If someone told you ten years ago that your teenager was going to take a video camera to the bathroom with him, what would you say? I know what I would say and I not I can repeat it here.
But now it’s business as usual. Does that make him less dangerous?
We could make «then and now» comparisons all day long, and yet some will sit there and justify everything with some version: «But times have changed.» Of course times have changed. This is the nature of time.
But have people really changed? Are those perverts and criminals still out there? Yes, yes, they are. And they know how to use this technology too. This can make mixing kids and technology a scary thing. Stay tuned until the end to see perhaps the scariest thing about how the Internet of Things (IoT) can harm your kids.
But let’s not be completely alarmist. The point of this is to make you aware of the potential problems so you can make an informed choice. By learning about this, by asking tough questions to retailers and manufacturers, and by pressuring our politicians to improve privacy laws, Everything will be alright. Or should I say that the Internet of Things will get better?
Webcams and kids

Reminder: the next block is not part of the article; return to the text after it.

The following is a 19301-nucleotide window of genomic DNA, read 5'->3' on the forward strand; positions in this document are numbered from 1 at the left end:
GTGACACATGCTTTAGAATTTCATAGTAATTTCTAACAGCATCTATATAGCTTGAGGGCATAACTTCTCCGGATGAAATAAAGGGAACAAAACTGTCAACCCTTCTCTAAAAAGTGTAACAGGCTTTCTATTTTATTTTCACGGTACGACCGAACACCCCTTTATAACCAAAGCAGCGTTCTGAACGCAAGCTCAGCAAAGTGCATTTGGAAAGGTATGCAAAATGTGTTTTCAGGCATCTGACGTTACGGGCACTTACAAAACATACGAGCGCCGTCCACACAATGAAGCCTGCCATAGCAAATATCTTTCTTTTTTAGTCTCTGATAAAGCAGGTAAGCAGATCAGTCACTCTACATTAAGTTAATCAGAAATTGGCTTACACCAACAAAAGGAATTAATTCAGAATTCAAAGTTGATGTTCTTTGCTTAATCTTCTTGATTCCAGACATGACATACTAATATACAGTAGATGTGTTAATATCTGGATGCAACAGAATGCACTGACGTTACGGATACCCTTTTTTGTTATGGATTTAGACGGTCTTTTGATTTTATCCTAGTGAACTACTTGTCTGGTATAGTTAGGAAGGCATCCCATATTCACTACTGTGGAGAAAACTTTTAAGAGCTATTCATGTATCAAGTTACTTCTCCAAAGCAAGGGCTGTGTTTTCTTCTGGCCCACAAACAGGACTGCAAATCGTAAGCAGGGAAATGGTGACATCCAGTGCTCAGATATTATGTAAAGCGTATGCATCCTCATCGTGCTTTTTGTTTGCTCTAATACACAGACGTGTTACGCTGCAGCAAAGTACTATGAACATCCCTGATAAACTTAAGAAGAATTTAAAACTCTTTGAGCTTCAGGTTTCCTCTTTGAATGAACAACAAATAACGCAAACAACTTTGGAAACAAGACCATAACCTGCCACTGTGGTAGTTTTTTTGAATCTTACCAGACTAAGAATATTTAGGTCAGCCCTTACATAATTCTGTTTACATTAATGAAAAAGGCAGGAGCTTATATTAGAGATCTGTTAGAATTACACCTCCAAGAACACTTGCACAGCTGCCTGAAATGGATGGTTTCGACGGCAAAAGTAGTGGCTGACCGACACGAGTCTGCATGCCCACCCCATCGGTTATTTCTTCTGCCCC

Since the advent of the webcam, there have been privacy concerns. How do you know if it’s really off? How do you know if someone walks in and spies on my kids? The truth is, you probably don’t.
Someone can fool your kids by downloading remote administration tools. (rats). They’re kind of like VNC or TeamViewer ; you just don’t know what it is. Whoever tricks your child into downloading the RAT may also turn off that LED that should tell them if the webcam is on. Terrible things.
Sometimes the invasion of privacy can be accidental. Consider the Lower Merion spycam scandal. The crux of the story is that the school district loaned laptops to the kids. The laptops had security software installed that activated the webcam. As a result, the school district accidentally received about 30,000 webcam images and about 27,000 screenshots. District officials said they had no idea this could happen and blamed their IT staff. Is ignorance really a defense?
Sounds so scary. However, there are simple things you can do to prevent this.
The first thing you can do is determine if your kids really need a device with a camera. Most likely they don’t. But if you and your kids think the camera is okay, talk about how to use the camera for good and for evil. Knowing both sides of the situation, they are better able to respect technology.
Teach them that there are only a few people to use the webcam with. People like grandparents, you and your spouse, maybe some friends who moved away. You could make a specific list. If they want to chat with close friends, this might be a good opportunity for them to go outside and see their friends.
Carefully read Joel Lee’s article, Hack Attack: How to Protect Your Webcam from Online Peeping Hacks Pay close attention to the simple step of turning off your webcam or covering it with duct tape. You can also get trendy reusable stickers specially made for webcams. They seem cute and reusable.
Internet of toys